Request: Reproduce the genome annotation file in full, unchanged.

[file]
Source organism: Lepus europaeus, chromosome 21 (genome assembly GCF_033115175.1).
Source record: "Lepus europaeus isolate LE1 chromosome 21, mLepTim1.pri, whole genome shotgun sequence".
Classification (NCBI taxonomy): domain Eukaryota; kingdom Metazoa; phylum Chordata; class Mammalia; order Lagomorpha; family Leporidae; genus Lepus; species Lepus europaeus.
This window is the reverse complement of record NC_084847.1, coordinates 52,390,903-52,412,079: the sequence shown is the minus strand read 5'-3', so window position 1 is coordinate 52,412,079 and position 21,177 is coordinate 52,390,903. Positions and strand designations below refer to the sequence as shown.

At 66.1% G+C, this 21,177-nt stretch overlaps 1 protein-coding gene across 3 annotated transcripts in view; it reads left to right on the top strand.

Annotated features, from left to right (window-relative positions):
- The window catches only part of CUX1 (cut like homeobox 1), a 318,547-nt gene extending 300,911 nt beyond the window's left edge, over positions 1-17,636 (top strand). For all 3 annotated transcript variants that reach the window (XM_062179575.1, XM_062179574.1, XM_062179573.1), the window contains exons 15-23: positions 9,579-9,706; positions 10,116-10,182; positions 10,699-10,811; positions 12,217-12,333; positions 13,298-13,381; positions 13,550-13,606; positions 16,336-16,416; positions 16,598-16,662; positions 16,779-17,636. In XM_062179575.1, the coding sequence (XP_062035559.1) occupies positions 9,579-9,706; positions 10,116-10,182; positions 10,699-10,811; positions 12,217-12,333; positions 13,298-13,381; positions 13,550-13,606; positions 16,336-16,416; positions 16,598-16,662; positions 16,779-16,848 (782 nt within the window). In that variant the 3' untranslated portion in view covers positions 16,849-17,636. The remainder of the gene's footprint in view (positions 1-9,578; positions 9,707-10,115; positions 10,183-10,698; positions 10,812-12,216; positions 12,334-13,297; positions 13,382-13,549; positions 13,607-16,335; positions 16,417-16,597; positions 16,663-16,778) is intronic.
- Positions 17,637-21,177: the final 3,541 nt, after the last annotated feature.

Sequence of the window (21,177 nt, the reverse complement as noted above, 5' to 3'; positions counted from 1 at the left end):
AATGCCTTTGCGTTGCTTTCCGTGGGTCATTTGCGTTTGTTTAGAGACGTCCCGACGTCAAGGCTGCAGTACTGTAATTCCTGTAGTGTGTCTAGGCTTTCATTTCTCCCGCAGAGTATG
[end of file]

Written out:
Source organism: Lepus europaeus, chromosome 21 (genome assembly GCF_033115175.1).
Source record: "Lepus europaeus isolate LE1 chromosome 21, mLepTim1.pri, whole genome shotgun sequence".
Classification (NCBI taxonomy): domain Eukaryota; kingdom Metazoa; phylum Chordata; class Mammalia; order Lagomorpha; family Leporidae; genus Lepus; species Lepus europaeus.
This window is the reverse complement of record NC_084847.1, coordinates 52,390,903-52,412,079: the sequence shown is the minus strand read 5'-3', so window position 1 is coordinate 52,412,079 and position 21,177 is coordinate 52,390,903. Positions and strand designations below refer to the sequence as shown.

At 66.1% G+C, this 21,177-nt stretch overlaps 1 protein-coding gene across 3 annotated transcripts in view; it reads left to right on the top strand.

Annotated features, from left to right (window-relative positions):
- The window catches only part of CUX1 (cut like homeobox 1), a 318,547-nt gene extending 300,911 nt beyond the window's left edge, over positions 1-17,636 (top strand). For all 3 annotated transcript variants that reach the window (XM_062179575.1, XM_062179574.1, XM_062179573.1), the window contains exons 15-23: positions 9,579-9,706; positions 10,116-10,182; positions 10,699-10,811; positions 12,217-12,333; positions 13,298-13,381; positions 13,550-13,606; positions 16,336-16,416; positions 16,598-16,662; positions 16,779-17,636. In XM_062179575.1, the coding sequence (XP_062035559.1) occupies positions 9,579-9,706; positions 10,116-10,182; positions 10,699-10,811; positions 12,217-12,333; positions 13,298-13,381; positions 13,550-13,606; positions 16,336-16,416; positions 16,598-16,662; positions 16,779-16,848 (782 nt within the window). In that variant the 3' untranslated portion in view covers positions 16,849-17,636. The remainder of the gene's footprint in view (positions 1-9,578; positions 9,707-10,115; positions 10,183-10,698; positions 10,812-12,216; positions 12,334-13,297; positions 13,382-13,549; positions 13,607-16,335; positions 16,417-16,597; positions 16,663-16,778) is intronic.
- Positions 17,637-21,177: the final 3,541 nt, after the last annotated feature.

Sequence of the window (21,177 nt, the reverse complement as noted above, 5' to 3'; positions counted from 1 at the left end):
AATGCCTTTGCGTTGCTTTCCGTGGGTCATTTGCGTTTGTTTAGAGACGTCCCGACGTCAAGGCTGCAGTACTGTAATTCCTGTAGTGTGTCTAGGCTTTCATTTCTCCCGCAGAGTATG